Researchers Study Tweets To Understand Roles of Optimism and Hope in the Black Lives Matter Movement

Aaron AupperleeTuesday, October 4, 2022

A group of researchers used natural language processing techniques to better understand the roles emotions play in social movements.

During the spring and summer of 2020, Chan Young Park and Anjalie Field watched as people flooded the streets outside their Pittsburgh apartments and around Carnegie Mellon University to protest the murder of George Floyd and participate in the renewed Black Lives Matter (BLM) movement.

They also watched the movement online, where hundreds of millions of social media posts expressed a range of emotions. That flood presented Park and Field, both Ph.D. students in CMU's Language Technologies Institute (LTI) at the time, with a ripe dataset to analyze with natural language processing tools and an opportunity to better understand the roles emotions play in social movements.

"While we identified high levels of anger and disgust across all posts in our dataset, what jumped out at us was the prevalence of positive emotions in posts containing pro-BLM hashtags such as #BlackLivesMatter, #JusticeforFloyd and #NoJusticeNoPeace," said Field, who recently completed her Ph.D. at CMU and is now a postdoctoral researcher at Stanford University. "Positive emotions like hope and optimism are more prevalent in posts with explicitly pro-BLM hashtags than other subsets of the data, which contradicts the stereotype of BLM supporters as promoting anger and outrage."

Field and Park worked with Yulia Tsvetkov, a former assistant professor in the LTI who recently joined the faculty at the University of Washington; Antonio Theophilo, a visiting student at CMU at the time who recently earned his Ph.D. from the Institute of Computing at the University of Campinas in Brazil; and Jamelle Watson-Daniels, a Ph.D. student at Harvard University. Together, the team sought to better understand the connection between the emotional expressions of the Black Lives Matter movement and the narrative surrounding it, and how that connection could shed light on the role social media messaging plays in online activism and large-scale social movements more generally.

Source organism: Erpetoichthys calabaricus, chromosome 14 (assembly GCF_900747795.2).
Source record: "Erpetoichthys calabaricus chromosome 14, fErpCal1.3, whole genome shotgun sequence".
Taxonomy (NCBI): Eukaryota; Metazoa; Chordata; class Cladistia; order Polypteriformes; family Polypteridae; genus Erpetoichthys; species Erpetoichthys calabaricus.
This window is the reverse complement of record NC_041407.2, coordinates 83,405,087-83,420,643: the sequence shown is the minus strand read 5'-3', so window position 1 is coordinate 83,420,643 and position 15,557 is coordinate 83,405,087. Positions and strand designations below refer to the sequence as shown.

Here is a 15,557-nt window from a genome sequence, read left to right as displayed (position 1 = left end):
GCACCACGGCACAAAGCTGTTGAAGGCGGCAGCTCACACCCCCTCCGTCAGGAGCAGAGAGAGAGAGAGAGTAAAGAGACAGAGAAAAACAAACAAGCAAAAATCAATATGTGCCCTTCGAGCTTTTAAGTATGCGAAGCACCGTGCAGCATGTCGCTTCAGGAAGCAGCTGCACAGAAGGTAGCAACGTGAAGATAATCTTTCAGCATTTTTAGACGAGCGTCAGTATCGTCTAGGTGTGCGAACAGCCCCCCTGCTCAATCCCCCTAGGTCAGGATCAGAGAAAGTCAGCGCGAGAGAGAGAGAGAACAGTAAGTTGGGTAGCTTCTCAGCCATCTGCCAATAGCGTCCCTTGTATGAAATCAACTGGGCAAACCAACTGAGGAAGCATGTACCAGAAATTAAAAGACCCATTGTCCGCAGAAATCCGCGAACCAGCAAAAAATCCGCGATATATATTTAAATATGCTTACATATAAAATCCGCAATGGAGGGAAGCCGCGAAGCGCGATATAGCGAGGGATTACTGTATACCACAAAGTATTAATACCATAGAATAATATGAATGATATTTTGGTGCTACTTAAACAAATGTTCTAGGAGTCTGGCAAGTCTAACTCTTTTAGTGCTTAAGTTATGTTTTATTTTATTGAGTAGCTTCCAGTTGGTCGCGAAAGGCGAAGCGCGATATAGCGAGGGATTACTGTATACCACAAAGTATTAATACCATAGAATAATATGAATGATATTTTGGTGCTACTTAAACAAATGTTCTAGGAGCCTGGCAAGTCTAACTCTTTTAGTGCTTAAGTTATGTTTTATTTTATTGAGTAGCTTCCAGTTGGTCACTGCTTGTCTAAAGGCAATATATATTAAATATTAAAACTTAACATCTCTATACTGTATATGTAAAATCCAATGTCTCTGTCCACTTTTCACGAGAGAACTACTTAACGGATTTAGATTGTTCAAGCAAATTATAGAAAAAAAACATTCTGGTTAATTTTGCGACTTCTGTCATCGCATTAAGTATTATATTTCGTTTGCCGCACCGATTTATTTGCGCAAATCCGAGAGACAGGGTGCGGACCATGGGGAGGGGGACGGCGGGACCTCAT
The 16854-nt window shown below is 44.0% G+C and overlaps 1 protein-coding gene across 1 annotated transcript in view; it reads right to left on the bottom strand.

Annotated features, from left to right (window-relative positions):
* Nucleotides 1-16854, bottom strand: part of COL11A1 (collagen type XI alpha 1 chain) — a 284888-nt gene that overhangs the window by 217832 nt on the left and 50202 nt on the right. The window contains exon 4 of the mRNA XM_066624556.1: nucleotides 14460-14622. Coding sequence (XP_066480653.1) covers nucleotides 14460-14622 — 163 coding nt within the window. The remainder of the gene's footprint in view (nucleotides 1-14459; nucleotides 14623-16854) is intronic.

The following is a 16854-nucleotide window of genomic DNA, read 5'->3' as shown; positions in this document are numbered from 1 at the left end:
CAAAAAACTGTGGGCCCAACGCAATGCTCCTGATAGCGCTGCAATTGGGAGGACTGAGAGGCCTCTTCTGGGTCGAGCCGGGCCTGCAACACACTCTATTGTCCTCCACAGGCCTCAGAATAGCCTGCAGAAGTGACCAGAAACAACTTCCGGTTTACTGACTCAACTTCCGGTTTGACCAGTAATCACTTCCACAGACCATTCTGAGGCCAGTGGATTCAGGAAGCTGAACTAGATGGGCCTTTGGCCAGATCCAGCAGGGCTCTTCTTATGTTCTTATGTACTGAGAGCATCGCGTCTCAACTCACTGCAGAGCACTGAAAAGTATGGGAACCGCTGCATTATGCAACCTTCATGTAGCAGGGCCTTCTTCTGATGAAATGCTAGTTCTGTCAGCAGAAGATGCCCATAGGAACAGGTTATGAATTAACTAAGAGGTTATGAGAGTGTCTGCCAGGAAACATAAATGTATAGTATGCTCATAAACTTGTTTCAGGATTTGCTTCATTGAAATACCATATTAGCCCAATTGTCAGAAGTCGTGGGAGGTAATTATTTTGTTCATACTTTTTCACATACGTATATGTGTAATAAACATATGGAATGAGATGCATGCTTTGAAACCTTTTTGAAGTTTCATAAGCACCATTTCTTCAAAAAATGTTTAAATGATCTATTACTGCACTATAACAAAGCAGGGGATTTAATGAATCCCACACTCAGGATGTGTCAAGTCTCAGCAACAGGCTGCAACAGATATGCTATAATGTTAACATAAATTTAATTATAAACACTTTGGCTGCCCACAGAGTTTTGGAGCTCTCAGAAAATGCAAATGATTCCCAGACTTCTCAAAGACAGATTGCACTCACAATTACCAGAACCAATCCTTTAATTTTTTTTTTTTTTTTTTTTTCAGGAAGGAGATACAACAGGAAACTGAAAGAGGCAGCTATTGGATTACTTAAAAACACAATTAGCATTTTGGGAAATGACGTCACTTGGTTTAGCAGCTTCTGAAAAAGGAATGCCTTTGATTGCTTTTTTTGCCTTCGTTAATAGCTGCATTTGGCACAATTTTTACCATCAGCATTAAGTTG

The researchers used recent advances in natural language processing to analyze the content of 34 million original English-language tweets about BLM posted between May 24 and June 28, 2020, to identify the prevailing emotions expressed on social media about the movement and associated protests. The team recently published their findings in the Proceedings of the National Academy of Sciences.

Read more about the research in this story from the University of Washington.

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Aaron Aupperlee | 412-268-9068 |